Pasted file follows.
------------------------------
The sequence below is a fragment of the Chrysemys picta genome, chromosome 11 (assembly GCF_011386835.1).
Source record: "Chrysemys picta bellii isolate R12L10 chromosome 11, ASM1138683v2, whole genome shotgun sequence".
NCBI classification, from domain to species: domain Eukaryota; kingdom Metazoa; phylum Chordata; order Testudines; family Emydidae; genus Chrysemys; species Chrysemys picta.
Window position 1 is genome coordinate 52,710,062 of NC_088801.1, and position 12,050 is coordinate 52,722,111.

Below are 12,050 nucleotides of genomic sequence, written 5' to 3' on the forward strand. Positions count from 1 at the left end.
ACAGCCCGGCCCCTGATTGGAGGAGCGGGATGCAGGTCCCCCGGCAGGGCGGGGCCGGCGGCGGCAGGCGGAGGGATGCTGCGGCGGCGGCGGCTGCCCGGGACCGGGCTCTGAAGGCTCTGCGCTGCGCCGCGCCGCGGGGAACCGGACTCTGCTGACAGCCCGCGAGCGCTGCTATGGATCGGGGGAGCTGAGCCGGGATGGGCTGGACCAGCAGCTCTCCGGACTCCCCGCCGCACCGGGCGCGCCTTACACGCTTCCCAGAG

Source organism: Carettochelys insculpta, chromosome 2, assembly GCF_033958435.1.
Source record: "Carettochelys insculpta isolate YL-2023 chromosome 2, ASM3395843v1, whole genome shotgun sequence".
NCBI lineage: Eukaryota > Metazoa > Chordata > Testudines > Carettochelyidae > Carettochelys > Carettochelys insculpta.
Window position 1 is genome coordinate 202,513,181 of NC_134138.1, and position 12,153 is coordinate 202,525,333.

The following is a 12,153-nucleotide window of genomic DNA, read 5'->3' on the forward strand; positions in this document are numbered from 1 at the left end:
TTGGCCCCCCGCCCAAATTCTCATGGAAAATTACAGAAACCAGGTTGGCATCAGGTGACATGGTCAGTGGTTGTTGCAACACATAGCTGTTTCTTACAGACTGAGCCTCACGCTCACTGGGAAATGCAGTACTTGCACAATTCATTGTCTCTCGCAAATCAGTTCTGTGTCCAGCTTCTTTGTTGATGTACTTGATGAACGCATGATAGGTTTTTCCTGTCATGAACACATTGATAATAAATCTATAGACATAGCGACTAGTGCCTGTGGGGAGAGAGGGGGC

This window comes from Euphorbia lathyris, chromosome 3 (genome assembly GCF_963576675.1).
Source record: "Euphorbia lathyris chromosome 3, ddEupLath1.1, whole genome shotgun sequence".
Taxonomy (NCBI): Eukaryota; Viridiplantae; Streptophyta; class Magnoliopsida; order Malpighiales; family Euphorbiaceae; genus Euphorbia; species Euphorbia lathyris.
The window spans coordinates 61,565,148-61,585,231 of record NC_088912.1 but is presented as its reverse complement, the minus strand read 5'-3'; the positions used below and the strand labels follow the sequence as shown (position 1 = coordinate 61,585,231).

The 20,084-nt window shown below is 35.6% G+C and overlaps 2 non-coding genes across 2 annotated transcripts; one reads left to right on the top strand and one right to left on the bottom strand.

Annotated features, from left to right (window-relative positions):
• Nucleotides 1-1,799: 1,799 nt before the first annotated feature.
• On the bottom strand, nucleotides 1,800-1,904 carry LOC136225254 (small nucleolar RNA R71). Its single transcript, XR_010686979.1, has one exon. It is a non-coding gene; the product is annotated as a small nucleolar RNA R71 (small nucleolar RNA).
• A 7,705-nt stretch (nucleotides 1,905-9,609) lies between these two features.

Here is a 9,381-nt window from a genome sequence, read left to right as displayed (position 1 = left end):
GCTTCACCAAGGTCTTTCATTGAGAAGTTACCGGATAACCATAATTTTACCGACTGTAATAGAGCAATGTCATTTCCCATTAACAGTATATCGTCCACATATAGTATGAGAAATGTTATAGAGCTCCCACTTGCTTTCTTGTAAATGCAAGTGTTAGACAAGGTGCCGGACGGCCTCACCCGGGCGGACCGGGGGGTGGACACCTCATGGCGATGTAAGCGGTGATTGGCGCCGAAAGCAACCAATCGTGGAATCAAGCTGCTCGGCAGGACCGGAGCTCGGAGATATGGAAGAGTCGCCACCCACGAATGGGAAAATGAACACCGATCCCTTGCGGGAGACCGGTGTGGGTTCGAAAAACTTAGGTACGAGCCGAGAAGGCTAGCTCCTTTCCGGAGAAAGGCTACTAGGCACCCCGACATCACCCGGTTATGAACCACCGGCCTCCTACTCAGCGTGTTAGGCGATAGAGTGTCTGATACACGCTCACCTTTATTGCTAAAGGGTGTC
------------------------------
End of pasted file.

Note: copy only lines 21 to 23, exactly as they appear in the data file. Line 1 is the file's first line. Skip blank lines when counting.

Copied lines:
• A 7,705-nt stretch (nucleotides 1,905-9,609) lies between these two features.

Here is a 9,381-nt window from a genome sequence, read left to right as displayed (position 1 = left end):
GCTTCACCAAGGTCTTTCATTGAGAAGTTACCGGATAACCATAATTTTACCGACTGTAATAGAGCAATGTCATTTCCCATTAACAGTATATCGTCCACATATAGTATGAGAAATGTTATAGAGCTCCCACTTGCTTTCTTGTAAATGCAAGTGTTAGACAAGGTGCCGGACGGCCTCACCCGGGCGGACCGGGGGGTGGACACCTCATGGCGATGTAAGCGGTGATTGGCGCCGAAAGCAACCAATCGTGGAATCAAGCTGCTCGGCAGGACCGGAGCTCGGAGATATGGAAGAGTCGCCACCCACGAATGGGAAAATGAACACCGATCCCTTGCGGGAGACCGGTGTGGGTTCGAAAAACTTAGGTACGAGCCGAGAAGGCTAGCTCCTTTCCGGAGAAAGGCTACTAGGCACCCCGACATCACCCGGTTATGAACCACCGGCCTCCTACTCAGCGTGTTAGGCGATAGAGTGTCTGATACACGCTCACCTTTATTGCTAAAGGGTGTC